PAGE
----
News
Nov 4, 2016

Saltmarsh Seminar at SNH Battleby


Find out about recent work and new approaches to understanding saltmarsh processes in the context of climate change: Scotland and beyond

 

The Saltmarsh Seminar has been organised by Prof Stewart Angus (SNH) and supported by MASTS Coastal Processes and Dynamics Forum chaired by Dr Jim Hansom (University of Glasgow).

 

The event will showcase recent research and new findings on saltmarsh dynamics. The programme will allow generous time for questioning, discussion and sharing understanding. The seminar will be relevant to academics, practitioners and policy makers.


Confirmed speakers

Introduction - Dr Jim Hansom, University of Glasgow

 

The Scottish Saltmarsh Survey - Tom Haynes, Director of Ecology, Naturebureau. See http://www.snh.gov.uk/publications-data-and-research/publications/search-the-catalogue/publication-detail/?id=2404 (SNH Commissioned Research)

 

Morrich More coastal change analysis - Dr Tom Dargie, Boreas Ecology(SNH Commissioned Research)

 

The importance of biophysical interactions in salt marsh ecosystem functioning: past, current and future coastal research at the University of Glasgow - Dr Thorsten Balke, University of Glasgow.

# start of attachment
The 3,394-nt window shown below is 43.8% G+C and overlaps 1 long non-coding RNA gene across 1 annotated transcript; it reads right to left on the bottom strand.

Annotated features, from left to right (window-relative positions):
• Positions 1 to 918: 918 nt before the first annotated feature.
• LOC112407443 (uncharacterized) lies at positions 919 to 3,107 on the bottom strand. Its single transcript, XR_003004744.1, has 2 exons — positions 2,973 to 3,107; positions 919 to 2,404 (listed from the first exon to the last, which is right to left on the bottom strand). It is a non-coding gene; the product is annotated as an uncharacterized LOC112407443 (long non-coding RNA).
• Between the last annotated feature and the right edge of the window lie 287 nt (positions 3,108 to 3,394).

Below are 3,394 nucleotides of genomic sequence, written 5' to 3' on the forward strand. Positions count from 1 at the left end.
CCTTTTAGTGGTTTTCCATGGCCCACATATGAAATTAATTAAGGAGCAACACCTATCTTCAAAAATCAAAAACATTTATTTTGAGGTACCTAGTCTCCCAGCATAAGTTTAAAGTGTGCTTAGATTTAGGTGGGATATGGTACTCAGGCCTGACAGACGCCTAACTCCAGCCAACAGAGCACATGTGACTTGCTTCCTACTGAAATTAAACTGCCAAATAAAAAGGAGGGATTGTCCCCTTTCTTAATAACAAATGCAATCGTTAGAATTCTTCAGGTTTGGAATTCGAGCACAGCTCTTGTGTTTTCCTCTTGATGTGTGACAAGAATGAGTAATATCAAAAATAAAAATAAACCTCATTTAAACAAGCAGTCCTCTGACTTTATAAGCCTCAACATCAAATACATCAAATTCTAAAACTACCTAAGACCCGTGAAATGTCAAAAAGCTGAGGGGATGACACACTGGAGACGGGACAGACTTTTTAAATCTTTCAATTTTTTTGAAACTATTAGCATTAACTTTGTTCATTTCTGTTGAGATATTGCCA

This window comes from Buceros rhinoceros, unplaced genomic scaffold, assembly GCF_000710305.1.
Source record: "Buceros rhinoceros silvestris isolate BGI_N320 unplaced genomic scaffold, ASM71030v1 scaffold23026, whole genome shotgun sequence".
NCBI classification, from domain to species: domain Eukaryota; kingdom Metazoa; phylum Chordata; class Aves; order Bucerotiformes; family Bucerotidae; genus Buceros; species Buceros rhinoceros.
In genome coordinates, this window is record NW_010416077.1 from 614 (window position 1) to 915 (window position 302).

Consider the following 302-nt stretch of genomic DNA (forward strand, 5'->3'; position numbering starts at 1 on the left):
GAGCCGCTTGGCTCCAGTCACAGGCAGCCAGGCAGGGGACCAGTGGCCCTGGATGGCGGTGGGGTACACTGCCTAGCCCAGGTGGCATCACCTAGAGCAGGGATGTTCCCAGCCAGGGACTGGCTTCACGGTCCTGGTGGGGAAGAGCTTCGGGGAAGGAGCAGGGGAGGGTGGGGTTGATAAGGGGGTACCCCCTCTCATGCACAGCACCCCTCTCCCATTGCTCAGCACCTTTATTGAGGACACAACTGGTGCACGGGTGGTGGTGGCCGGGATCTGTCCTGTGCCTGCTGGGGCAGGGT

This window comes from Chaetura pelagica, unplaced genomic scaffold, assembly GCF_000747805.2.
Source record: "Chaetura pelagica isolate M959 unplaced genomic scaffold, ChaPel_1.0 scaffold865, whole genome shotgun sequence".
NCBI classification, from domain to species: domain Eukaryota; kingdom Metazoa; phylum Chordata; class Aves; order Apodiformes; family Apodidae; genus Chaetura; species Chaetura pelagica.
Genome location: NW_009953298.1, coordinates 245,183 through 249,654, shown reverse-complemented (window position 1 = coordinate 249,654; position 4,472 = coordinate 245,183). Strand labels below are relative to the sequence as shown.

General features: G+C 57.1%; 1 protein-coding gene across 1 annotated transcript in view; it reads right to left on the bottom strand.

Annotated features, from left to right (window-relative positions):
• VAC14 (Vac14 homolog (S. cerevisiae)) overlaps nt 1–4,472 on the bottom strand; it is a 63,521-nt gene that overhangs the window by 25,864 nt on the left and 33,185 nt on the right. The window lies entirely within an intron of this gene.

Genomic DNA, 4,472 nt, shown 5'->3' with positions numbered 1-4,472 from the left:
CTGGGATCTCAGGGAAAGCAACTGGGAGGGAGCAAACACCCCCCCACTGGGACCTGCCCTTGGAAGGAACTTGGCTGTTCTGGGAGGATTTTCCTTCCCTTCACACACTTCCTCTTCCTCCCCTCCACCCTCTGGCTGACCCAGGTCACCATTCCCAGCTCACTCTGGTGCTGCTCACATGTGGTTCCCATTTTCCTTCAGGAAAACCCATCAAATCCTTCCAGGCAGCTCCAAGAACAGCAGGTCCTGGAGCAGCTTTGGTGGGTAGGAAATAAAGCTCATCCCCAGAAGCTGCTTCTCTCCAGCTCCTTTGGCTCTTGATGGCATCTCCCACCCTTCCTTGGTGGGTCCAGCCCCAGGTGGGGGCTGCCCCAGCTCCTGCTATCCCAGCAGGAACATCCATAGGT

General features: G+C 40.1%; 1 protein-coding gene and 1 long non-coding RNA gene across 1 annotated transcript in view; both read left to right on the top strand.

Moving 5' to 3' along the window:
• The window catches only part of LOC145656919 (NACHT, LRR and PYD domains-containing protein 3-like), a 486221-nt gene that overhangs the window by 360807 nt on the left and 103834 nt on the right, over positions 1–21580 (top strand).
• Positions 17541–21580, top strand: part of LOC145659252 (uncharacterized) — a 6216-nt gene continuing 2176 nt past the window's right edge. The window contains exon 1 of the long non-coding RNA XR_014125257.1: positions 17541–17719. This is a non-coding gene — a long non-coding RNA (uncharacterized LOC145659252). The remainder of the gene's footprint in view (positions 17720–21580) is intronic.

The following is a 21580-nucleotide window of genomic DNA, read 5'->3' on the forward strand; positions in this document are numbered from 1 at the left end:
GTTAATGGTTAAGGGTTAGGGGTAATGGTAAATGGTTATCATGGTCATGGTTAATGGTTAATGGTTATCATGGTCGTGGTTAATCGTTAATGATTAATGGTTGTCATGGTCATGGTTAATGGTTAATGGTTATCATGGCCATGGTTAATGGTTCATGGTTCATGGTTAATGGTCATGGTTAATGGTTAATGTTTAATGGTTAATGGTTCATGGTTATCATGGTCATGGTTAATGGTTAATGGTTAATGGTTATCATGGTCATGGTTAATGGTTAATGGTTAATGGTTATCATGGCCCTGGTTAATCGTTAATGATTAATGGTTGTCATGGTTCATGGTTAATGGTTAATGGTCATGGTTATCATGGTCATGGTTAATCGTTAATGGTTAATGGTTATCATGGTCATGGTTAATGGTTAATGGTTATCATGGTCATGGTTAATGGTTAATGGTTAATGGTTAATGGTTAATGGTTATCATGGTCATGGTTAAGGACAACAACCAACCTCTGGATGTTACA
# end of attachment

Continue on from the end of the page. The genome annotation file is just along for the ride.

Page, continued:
Changes in High Water Mark in Scottish saltmarsh systems - Dr Alistair Rennie, Scottish Natural Heritage & Scottish Government.

 

Saltmarsh change – an English perspective - Graham Weaver, Natural England

 

A new model for saltmarsh change and Relative Sea Level Rise in Scotland - Professor Stewart Angus, Scottish Natural Heritage. 

 

Sea level rise, sediments and marshes: some insights from natural and restored marshes in the Schelde estuary - Professor Patrick Meire, Head of Ecosystem Management Research Group, University of Antwerp. 

 

Seminar organiser: Professor Stewart Angus stewart.angus@snh.gov.uk 01463 725234
To register attendance, please contact Margo Moncur, Battleby margo.moncur@snh.gov.uk (01738 458648), from whom directions to Battleby may also be obtained.

Solway Firth Partnership